Adding to continued tensions over unresolved historical issues, relations between South Korea and Japan have become even frostier since Japanese Prime Minister Shinzo Abe decided on July 1 to enable Japan to exercise its right to collective self-defense through an “unconventional reinterpretation of its pacifist Constitution”. This new policy allows Japan to “wage war or counterattack countries when they strike allied nations.” Korea’s National Assembly recently adopted a resolution that denounced this recent move from Japan to exercise the right to collective self-defense. Source : Joongang Daily,

Acquitted North Korean Crew Members in Panama are Released

Three crew members of the North Korean ship ‘Chong Cho Gang’ who were recently acquitted of attempting to smuggle weapons through the Panama Canal have been released. In July 2013 the North Korean ship was stopped in Panama while carrying concealed “Soviet-era MiG-21 fighter aircraft, surface-to-air missiles and other arms-related material.”

Initially, Panamanian prosecutors had demanded that the three crew members serve 8 year prison sentences each, but eventually released them after North Korea paid $690,000 in fines. The other 32 members were released shortly after initial questioning and were not indicated further in the trial. Yonhap News Agency reported that the attorney for the 3 crew members, Julio Berrios, said that “the North Korean leader Kim Jong-un took great interest in the case and was kept up to date on the crew members’ trials and itinerary.”
Source : The Korean Herald, Yonhap

Two Koreas Aim to Speak the Same Language

In an attempt to bridge the ever increasing gap between the languages of the two Koreas, scholars from both sides are collaborating on a South Korean government funded project. The aim of the project is to create a unified Korean language dictionary, known as Gyeoremal-kunsajeon (the Korean People's Comprehensive Dictionary). The director of the project Han Yong-Un said in a recent interview that “time has passed and the language has evolved…those changes will continue, but when reunification happens, we need to be ready." The linguistic challenge is often cited as a nasty surprise by defectors from the North when they arrive in the South as they assume there won’t be any issues as they speak the same language. However, more than 60 years living as separate nations as well as the influx of foreign words into the Korean of the South have meant the languages of the two Koreas have drifted apart quite radically.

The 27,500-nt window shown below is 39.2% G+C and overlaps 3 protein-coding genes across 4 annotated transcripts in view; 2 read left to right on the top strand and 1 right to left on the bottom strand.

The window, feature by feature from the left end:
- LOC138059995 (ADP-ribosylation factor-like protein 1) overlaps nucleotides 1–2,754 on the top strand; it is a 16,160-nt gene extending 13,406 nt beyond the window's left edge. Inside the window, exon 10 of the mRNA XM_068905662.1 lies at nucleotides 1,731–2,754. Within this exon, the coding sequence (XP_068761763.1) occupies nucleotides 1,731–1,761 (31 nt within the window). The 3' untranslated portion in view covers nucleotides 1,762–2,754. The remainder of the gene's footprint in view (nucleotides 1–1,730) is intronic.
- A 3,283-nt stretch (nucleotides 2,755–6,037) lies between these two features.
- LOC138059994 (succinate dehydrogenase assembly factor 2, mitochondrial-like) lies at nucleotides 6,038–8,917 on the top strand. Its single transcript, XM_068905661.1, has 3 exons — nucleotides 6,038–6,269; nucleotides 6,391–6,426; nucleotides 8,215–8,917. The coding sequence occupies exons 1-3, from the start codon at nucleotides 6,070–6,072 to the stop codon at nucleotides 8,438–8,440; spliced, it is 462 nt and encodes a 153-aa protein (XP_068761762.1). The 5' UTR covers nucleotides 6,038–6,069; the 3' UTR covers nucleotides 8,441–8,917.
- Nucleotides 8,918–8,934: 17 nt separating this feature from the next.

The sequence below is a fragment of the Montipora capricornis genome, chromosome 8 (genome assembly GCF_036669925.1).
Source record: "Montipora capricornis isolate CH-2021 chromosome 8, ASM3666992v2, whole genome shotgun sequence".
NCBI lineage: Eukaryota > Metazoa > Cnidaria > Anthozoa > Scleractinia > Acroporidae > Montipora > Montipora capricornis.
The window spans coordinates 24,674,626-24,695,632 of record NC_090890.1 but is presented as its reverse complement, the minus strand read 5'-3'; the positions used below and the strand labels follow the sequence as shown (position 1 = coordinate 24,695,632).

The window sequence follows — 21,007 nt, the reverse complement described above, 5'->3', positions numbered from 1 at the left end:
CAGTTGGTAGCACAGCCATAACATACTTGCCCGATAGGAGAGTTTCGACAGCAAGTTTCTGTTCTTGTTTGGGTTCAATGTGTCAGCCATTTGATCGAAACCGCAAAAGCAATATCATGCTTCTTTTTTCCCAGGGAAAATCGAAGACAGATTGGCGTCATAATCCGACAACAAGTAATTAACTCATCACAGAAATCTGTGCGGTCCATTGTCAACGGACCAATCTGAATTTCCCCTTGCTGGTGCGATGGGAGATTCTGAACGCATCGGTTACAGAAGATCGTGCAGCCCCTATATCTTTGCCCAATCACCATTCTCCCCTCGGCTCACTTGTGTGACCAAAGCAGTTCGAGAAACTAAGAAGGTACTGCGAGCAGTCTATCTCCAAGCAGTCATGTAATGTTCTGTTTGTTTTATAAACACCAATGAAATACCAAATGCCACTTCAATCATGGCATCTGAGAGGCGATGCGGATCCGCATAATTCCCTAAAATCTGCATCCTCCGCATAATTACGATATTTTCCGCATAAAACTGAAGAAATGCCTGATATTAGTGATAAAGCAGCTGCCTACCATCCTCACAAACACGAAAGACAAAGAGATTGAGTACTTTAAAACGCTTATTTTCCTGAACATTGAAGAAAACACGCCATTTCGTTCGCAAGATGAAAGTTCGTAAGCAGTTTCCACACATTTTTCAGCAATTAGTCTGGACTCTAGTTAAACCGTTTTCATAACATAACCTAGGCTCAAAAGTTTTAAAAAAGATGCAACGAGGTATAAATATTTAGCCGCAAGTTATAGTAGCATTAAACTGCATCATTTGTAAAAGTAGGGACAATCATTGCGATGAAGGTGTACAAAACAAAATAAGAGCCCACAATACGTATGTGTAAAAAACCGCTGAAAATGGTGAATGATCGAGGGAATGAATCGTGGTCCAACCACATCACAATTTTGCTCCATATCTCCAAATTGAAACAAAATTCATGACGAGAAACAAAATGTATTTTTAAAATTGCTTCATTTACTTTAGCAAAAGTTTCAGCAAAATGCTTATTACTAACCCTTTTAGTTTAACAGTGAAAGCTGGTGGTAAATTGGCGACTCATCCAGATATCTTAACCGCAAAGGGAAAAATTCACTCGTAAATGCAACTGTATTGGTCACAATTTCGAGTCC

Whilst the project, which begun in 1989 and was initially penned to be completed by 2012, progress has occasionally stalled amidst political turmoil. Despite this the project is seen as a unifying issue in light of historical repressions of Korean language and culture. Under Japanese colonization Korean language wasn’t permitted in schools or government and Koreans were forced to adopt Japanese names. One of South Korea’s most renowned poets Ko Un, who is the board president of the joint project, emphasized the symbolic importance of the project; “there was a brief period of shame when we were forced to abandon our speech. How precious did our language become when we finally had taken it back!" Source : The Guardian Opinion Piece Finally this week I’d like to steer readers of this newsletter’s attention towards an interesting opinion piece published on British newspaper The Guardian’s website. The author Mark Barry a lecturer at Barrytown College in New York, argues that the U.S. and South Korea missed a big opportunity to open relations with North Korea 20 years ago when Kim Il-Sung died and the repercussions of that failure still live on to this day. You can access the article from the link below:
Source : The Guardian